“I’m like a bridge between the research departments and the strategic departments, our product line and decision-makers and at our large corporate customers. Essentially it’s all about keeping an eye on how customers behave. My focus is on people, and how technology changes people’s behaviour,” she explains.
It’s all about looking at trends in the near future, which are expected to break through in the next couple of years. For example, what will be the consequences of new technology for buying habits or for employees in a company? And BT’s attitude to innovation has changed considerably in the last few years.
“We’ve always put a lot of money into research – and absolutely – research is ingenious, but it’s not worth anything if you don’t use the results.”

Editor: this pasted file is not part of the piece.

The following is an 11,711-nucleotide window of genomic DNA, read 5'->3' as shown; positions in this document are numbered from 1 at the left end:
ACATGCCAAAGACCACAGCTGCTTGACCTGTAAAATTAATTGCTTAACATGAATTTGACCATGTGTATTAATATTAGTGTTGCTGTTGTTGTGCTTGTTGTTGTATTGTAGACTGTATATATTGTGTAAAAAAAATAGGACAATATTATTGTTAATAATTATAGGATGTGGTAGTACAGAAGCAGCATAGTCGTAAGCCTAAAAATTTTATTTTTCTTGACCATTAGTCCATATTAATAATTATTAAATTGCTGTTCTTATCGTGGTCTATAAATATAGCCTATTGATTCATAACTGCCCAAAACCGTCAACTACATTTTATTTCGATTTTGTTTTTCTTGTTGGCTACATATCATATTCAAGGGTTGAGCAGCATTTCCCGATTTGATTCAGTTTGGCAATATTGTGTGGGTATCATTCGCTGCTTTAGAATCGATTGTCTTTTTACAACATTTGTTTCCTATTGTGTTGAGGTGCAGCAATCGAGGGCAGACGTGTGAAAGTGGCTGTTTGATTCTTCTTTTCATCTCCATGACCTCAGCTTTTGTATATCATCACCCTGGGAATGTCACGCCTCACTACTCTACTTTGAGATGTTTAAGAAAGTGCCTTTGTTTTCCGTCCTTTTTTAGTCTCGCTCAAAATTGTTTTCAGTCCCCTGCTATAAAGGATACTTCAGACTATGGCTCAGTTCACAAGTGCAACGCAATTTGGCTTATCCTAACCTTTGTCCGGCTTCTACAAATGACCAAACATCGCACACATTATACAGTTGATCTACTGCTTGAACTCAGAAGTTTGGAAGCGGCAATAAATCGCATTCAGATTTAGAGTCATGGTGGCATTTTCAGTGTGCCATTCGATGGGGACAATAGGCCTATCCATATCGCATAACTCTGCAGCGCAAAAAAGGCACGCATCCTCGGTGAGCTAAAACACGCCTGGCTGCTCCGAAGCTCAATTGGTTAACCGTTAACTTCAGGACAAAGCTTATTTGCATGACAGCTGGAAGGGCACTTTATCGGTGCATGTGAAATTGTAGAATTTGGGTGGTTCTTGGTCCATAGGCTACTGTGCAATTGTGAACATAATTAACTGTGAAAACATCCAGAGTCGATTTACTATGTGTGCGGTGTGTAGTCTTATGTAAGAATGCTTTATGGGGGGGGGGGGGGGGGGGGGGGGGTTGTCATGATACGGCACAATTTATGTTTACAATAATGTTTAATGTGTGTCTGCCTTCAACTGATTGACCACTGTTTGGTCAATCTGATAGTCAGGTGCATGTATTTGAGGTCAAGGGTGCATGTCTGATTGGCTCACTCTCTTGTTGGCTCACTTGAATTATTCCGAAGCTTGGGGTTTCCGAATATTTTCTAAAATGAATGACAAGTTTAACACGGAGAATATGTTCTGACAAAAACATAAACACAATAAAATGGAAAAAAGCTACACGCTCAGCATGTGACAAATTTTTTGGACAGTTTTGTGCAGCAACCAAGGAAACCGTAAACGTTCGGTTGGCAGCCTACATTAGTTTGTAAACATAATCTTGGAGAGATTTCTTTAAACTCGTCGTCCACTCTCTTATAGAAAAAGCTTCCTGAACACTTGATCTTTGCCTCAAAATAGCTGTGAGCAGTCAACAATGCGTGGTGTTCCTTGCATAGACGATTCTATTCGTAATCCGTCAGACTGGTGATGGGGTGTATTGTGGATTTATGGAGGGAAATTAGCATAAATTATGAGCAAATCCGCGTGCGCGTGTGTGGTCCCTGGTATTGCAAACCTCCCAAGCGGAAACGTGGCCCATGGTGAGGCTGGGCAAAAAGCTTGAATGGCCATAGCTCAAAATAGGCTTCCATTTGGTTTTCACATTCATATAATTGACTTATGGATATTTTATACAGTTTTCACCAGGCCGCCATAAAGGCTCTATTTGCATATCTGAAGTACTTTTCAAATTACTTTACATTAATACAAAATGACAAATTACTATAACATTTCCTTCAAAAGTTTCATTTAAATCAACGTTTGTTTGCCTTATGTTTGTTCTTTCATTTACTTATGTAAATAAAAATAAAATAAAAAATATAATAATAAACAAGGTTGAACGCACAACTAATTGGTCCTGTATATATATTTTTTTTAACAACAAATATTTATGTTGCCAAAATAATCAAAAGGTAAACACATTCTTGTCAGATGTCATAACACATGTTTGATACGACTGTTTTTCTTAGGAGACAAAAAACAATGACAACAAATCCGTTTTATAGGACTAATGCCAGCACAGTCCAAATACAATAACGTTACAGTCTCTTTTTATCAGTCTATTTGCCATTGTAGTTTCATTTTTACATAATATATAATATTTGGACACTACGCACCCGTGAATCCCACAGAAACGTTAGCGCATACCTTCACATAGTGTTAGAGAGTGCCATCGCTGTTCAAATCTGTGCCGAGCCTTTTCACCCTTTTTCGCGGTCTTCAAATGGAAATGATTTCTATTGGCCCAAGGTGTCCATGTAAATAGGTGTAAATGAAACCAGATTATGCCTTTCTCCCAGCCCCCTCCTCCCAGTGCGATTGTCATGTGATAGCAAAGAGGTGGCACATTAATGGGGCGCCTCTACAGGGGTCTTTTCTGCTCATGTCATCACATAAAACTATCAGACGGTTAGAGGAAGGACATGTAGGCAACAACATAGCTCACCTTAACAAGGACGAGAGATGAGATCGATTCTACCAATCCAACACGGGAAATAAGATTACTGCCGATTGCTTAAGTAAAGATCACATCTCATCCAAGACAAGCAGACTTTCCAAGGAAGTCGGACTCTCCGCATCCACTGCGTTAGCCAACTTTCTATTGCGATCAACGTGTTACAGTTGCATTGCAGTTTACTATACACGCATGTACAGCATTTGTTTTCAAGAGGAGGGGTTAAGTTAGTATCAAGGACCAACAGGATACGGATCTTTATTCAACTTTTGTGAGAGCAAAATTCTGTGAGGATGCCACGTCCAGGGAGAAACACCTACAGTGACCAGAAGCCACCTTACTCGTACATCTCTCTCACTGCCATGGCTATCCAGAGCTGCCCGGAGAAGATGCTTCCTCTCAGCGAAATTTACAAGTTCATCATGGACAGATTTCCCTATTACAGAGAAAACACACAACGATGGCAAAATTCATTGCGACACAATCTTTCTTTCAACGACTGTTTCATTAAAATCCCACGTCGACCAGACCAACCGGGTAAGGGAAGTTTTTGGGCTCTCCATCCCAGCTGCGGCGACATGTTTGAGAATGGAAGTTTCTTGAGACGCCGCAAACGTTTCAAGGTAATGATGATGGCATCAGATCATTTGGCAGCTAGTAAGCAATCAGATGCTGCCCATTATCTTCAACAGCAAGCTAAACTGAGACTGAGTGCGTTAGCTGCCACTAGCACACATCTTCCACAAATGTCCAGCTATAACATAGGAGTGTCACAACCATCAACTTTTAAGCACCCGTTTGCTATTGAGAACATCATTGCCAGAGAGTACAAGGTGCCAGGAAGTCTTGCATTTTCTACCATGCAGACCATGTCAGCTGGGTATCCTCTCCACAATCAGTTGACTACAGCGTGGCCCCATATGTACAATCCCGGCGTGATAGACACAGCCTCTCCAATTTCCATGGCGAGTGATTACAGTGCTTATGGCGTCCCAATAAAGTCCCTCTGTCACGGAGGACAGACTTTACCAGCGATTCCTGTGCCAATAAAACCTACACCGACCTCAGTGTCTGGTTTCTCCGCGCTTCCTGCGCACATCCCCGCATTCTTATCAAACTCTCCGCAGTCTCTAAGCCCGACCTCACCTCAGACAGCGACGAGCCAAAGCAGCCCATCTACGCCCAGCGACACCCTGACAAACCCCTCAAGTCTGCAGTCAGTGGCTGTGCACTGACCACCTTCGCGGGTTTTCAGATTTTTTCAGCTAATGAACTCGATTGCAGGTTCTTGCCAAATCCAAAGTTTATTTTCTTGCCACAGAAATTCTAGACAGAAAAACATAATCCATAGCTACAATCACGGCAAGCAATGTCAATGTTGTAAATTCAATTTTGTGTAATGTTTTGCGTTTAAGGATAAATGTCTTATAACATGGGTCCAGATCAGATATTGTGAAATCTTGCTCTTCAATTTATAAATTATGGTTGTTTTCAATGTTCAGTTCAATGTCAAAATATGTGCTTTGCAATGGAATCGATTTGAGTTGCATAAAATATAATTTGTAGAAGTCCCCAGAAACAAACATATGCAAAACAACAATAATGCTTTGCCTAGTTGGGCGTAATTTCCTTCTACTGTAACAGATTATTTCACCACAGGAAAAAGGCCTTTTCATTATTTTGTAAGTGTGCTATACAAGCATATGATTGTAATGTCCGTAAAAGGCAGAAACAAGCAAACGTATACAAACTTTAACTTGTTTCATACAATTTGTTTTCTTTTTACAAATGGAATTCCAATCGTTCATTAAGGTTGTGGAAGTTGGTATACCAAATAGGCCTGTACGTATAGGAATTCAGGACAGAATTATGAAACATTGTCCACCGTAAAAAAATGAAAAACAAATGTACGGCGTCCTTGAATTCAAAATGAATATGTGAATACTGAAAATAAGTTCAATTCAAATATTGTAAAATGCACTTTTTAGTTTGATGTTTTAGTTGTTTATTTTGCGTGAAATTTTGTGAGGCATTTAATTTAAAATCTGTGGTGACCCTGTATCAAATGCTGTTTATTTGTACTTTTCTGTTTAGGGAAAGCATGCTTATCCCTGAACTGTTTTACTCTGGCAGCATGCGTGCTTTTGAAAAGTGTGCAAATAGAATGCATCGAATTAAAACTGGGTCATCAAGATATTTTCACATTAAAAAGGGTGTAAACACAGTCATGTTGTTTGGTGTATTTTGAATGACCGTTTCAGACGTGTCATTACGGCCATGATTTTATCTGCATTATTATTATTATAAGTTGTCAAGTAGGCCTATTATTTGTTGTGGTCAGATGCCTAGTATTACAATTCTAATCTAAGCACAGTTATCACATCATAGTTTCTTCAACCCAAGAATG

The link between commercial challenges and innovation is therefore much stronger today.
“What we’ve learnt down the years is that research that is applied is profitable.
“Part of my job is keeping an eye on this, seeing how innovation can be used to change the way we do business.”
And what’s happening just now?
“Just now we’re seeing three simultaneous, important processes of change. We have a generation shift in power, with generations X and Y getting more and more power. We have a technology shift (Consumeration of IT) and a world in which everything communicates – all the time and in an increasingly mobile way. And we’re seeing how organisations are changing and moving from classical hierarchical structures to new forms of collaboration, for example, co-creation and co-opetition,” says Nicola Millard.